Meh, I'm just calling bull, not mad. I'm still the same jovial guy. I just don't see how a leg draped over a top tube can crack it. That seems ridiculous. Right?
It does, but have you seen guys treating it like it was a lawn chair, rocking back and forth? No idea if that breaks them or not.

My guess is transportation damage. I have followed some really bouncing bikes on bike racks.

My guess is also that if a tubeless rim splits under that kind of pressure, it may just be a symptom of a design or production defect.
After all, spokes have been used for a long time, but there are still rims out there that crack around the spoke holes.
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Old 02-05-19, 09:16 PM
  #35  
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Originally Posted by Salamandrine View Post
I've noticed some sunscreens can be pretty corrosive, enough to damage paint. That sounds like a more reasonable explanation for TT damage to me.
Ever seen a sunscreen MSDS? (material safety data sheet) And people put this on porous skin?
Scary. Cover up instead.
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Old 02-05-19, 09:18 PM
  #36  
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Originally Posted by RobbieTunes View Post
It does, but have you seen guys treating it like it was a lawn chair, rocking back and forth? No idea if that breaks them or not.

My guess is transportation damage. I have followed some really bouncing bikes on bike racks.

My guess is also that if a tubeless rim splits under that kind of pressure, it may just be a symptom of a design or production defect.
After all, spokes have been used for a long time, but there are still rims out there that crack around the spoke holes.
my guess is that tubeless with disc brakes might be less of an issue with rims cracking at the tire seal region.
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Old 02-05-19, 09:44 PM
  #37  
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Carbon fibers's strongest asset is its incredible strength when stretched/compressed along the fiber. But that means a minimum weight structure has little strength when stressed in other directions. So, if you built a truly minimum weight frame, you could easily leave out the extra material required for the rider to use the top tube as a lawn chair before the race starts. Maybe not account for a really tight rim grab with a brake caliper,instead focusing on longitudinal fibers that will be strong and stiff for high bending strength for a stiff wheel. (That photo of the crack along the center of the rim web in the photo above perhaps. Or maybe that crack came from too much pressure, perhaps along with resin weakening from a hard, hot descent with rim brakes.)

(I've witnessed the "top tube lawn chair" many times. That's been happening as long as bikes have been raced.)

Ben
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Old 02-05-19, 10:22 PM
  #38  
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Originally Posted by bikeaddiction1 View Post
I spent my career doing design engineering in the aviation industry. If you do not trust carbon fiber, you better not get on a modern aircraft. It has been used for a few decades now and is often used in flight controls and other critical structure and components.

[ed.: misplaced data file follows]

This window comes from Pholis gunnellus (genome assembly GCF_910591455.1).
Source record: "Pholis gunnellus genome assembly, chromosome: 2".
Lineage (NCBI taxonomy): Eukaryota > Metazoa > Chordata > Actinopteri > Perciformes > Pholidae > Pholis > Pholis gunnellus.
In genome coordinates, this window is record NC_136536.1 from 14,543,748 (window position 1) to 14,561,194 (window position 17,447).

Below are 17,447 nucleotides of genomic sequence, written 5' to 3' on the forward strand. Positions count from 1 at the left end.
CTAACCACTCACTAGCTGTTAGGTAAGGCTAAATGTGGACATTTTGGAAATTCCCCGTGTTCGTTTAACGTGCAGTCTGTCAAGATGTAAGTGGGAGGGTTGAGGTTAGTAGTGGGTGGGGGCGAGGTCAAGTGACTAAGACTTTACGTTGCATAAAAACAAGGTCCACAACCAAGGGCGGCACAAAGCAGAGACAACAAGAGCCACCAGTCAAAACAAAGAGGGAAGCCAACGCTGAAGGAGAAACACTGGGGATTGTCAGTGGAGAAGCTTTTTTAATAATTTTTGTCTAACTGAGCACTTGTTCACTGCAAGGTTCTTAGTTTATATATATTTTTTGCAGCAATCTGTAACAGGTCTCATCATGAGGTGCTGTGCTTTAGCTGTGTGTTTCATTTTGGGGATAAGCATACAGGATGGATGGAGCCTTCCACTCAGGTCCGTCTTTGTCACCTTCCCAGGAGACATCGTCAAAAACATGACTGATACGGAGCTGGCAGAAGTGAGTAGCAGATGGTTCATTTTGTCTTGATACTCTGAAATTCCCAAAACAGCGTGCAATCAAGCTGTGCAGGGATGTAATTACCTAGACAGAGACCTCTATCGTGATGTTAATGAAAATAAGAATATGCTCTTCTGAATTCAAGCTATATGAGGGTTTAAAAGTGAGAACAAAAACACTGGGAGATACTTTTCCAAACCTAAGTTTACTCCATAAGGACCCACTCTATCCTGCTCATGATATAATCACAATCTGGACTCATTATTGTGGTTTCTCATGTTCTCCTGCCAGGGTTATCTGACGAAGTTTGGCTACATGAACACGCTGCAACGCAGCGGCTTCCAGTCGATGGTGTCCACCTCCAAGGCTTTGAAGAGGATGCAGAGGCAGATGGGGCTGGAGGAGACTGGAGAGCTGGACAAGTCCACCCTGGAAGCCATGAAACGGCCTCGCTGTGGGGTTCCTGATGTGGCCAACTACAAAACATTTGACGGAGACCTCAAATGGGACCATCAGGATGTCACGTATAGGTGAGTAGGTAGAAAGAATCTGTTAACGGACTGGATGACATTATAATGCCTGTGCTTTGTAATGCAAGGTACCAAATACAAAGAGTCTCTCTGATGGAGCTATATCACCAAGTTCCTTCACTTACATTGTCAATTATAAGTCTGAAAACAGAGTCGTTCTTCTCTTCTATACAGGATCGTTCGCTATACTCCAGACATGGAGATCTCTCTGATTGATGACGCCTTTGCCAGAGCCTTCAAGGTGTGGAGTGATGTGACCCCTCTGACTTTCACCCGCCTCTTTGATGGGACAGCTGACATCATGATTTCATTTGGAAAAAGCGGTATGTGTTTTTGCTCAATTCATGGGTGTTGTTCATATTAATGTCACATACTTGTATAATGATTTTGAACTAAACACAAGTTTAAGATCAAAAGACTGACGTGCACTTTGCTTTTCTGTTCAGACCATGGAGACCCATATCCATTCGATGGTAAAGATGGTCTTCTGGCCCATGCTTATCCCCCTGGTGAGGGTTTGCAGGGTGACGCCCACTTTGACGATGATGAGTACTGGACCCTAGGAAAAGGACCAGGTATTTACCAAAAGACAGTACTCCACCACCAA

There is a difference in that the aviation industry has much higher standards for analysis and testing, and required in service inspections that the bicycle industry doesn't. This could account for early adopter failures like early carbon road wheels. However, I would think any of the established bicycle manufacturers have their design and manufacturing procedures down pretty well.

I have been riding carbon fiber mountain bikes since 2013. I am not a free stile rider, but I use them for what hey are designed to do and (unfortunately) have had the odd spill and have seen no signioficant damage, and I inspect the bike closely every time I wash it.

That being said, I do love my steel bikes too, and think it is a great material.
But are there any aircraft where all the major structural parts are carbon fiber, like in bikes?
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Old 02-05-19, 11:32 PM
  #39  
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I have just enough room for an orphaned Domane or Roubaix, if anyone is worried their bikes might asplode. Tubeless accepted. I'll take my chances. Just slip it through the night drop. Mum's the word. No one will be the wiser.

Just don't tell my steel bikes. Tears are salty. They might rust.
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Old 02-06-19, 01:20 AM
  #40  
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Originally Posted by canklecat View Post
I have just enough room for an orphaned Domane or Roubaix, if anyone is worried their bikes might asplode. Tubeless accepted. I'll take my chances. Just slip it through the night drop. Mum's the word. No one will be the wiser.

Just don't tell my steel bikes. Tears are salty. They might rust.
Well played.

I think similarly. Late '90s and early '00s models are well on their way to becoming "just old bikes" with stuff from around 2010-2012 not far behind. Not the cheap stuff either. I am looking forward to scooping up 'yesterday's lightest carbon bike [frame]' for dirt cheap and riding it. My only hurdle is an aesthetic one. Specialized frames have all their tubes arch/banana and in the 61-64cm sizes it looks ungainly. Pinarello's Dogma and other models look similarly bad in super tall sizes, squiggly fork blades notwithstanding. Trek generally does a good job, well, at least with the Emonda. Older Madones with similarly straight-ish tubing fare pretty well, too. Cervelos are solid. Cannondale, goes without saying. And the SuperSix Evos are getting cheaper. Still, though, makes one long for and appreciate a good solid straight horizontal top tube. It lines up with the ground, which never looks bad, and it's lack of slope in either direction, to me, says it's not afraid to be that size, whether short or tall. It's a confident look. Good thing I have a bunch of bikes like that, eh?